A mothers son goes to Iraq, part 5.
We're very happy to post this ongoing series from Melody Pigg about her experience of being a Marine Mom and watching her son, Marshall, in his deployment in Iraq.
I heard from Marshall a little over a week ago. For security reasons, he's really not able to talk about what they're doing in the sandbox. He sounds very good and still positive about his decision to become a Marine. At least we're not hearing him questioning, "What have I done?" Here I am complaining because of the nightmares and restless nights, and Marshall's talking about sleeping on cots, in the sand, in a little shack made out of plywood and he says it's comfortable. Under those conditions and the volatile area, I know I wouldn't sleep and definitely wouldn't be comfortable.
Over the weekend, I worked a booth with another Marine Mom at a 50th Birthday Celebration of a local neighborhood. This other Mom, Barbara, along with her husband, sister, and brother-in-law, had personally purchased some of the most requested items that the Marines use, and she created care packages for the entire 1/7 Baker Company with these items. That's 250 men! She set up this booth to give the public an opportunity to sponsor either a package or an individual item. As each item was sponsored, the donor was asked to fill out a card with a message to the Marine and that card was placed with the item. It was a very rewarding experience to see such kindness and appreciation from others. Some of the people got very emotional and would express that they felt like they were giving so little to a group of people that were giving them so much. At times like that you are really hit with the enormity of what your child is doing and how all the things that we do daily to make an impact in someone's life or to make this a better world, don't even come close in comparison to what our military accomplish. We can all volunteer our time or sit in the comfort of our home and write a check and then pat ourselves on the back because we did something good, but when you compare that to being able to say, "I'm a Marine and I fought in Iraq" that makes that pat on the back seem pretty insignificant.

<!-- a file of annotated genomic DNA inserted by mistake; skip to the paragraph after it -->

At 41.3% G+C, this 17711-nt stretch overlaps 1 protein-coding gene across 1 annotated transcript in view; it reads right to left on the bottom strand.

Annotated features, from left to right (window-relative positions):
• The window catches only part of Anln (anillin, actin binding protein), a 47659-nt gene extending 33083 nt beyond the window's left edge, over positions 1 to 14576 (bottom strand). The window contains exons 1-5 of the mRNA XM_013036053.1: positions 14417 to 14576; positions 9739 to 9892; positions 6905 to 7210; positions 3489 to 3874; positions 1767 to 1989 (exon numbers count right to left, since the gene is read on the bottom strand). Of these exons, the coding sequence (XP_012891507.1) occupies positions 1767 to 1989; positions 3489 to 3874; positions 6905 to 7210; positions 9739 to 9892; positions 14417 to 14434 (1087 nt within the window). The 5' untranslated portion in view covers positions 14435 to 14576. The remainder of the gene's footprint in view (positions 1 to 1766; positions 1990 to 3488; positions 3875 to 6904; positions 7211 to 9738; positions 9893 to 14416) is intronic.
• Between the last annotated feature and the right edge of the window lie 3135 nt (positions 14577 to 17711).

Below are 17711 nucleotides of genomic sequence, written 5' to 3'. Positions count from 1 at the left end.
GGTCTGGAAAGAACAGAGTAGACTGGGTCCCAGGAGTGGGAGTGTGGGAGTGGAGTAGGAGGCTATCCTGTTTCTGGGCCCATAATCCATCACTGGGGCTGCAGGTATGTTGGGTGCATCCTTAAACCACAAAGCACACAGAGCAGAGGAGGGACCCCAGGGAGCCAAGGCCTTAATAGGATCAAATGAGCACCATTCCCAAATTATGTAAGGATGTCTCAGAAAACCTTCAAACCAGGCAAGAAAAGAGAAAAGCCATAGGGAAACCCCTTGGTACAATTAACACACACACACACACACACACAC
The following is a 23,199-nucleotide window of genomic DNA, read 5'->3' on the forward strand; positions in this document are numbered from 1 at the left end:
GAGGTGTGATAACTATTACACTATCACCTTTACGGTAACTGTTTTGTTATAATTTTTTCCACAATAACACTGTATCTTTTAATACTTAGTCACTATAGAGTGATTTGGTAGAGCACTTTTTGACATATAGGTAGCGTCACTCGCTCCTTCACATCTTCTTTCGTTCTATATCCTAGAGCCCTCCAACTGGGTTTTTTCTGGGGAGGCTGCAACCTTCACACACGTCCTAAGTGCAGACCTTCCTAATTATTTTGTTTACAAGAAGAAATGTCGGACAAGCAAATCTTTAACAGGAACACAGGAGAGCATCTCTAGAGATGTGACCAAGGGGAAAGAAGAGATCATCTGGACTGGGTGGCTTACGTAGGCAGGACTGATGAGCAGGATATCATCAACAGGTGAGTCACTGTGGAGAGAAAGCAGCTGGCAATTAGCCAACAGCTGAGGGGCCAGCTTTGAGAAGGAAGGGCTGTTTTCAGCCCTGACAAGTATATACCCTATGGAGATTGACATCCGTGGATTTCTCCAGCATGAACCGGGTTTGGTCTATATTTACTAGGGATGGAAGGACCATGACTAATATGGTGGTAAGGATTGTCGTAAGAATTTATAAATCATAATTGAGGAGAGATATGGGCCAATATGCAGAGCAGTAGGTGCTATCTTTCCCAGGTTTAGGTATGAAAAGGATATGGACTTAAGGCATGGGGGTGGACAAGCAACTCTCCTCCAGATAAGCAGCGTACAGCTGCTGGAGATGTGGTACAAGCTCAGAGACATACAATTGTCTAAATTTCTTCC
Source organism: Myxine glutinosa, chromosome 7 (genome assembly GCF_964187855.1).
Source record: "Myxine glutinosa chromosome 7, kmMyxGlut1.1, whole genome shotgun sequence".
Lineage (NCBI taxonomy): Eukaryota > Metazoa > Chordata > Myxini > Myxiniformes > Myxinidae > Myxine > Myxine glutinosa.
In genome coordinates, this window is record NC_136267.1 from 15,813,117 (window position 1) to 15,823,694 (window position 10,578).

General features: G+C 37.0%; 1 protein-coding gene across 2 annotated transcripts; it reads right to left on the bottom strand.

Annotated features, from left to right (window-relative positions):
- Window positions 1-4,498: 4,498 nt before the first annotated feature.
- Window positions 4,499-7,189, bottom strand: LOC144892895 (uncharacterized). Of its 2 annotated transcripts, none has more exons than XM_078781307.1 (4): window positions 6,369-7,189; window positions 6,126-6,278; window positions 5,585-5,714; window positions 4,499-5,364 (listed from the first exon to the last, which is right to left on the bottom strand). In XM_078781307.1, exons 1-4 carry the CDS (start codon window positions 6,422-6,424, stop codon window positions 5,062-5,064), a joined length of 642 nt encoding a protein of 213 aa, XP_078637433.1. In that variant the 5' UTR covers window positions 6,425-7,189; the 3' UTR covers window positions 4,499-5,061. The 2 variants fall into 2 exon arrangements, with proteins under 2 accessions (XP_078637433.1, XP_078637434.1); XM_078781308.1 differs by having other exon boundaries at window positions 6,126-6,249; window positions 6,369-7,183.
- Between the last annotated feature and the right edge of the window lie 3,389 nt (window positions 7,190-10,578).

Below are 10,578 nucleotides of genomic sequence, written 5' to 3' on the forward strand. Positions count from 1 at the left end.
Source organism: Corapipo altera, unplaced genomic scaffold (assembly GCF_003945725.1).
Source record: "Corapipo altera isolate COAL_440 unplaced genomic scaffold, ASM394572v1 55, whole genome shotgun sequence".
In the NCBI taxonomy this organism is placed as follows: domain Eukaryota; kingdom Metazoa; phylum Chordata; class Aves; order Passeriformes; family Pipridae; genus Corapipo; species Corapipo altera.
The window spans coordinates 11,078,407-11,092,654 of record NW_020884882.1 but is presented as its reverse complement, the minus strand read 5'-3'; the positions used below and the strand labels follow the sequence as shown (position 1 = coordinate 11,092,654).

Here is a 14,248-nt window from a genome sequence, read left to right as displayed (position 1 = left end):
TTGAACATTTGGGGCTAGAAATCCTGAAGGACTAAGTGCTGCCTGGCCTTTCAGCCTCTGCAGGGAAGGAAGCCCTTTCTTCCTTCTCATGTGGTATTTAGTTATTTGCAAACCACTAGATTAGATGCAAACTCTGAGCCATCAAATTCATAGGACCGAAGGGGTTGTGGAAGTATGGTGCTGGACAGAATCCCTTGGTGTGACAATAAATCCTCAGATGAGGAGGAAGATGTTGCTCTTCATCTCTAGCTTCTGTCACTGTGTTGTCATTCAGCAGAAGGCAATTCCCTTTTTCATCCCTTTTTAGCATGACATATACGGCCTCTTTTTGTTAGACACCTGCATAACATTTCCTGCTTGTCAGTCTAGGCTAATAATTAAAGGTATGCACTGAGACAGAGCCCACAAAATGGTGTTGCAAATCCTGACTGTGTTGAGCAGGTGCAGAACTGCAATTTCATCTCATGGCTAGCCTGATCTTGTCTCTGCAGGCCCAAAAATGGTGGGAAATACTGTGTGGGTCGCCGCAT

When Marshall was home for his pre-deployment leave, he attended his High School's ROTC Military Ball. This time he wore, with great pride, his Marine dress blues instead of the ROTC uniform that he's worn in the past. When he got home late that night and changed his clothes downstairs, he hung his dress blues up and they stayed there for me to admire with great pride. I finally decided that they needed to go back upstairs into his closet. At the time that I picked them up, I really thought that it was time, but once I started that walk, the steps became slower and the tears were flowing. I miss my son. I'm extremely proud of him and the rest of our military. I just selfishly want his hug.
Very Proud Mom of now, Lance Corporal Pigg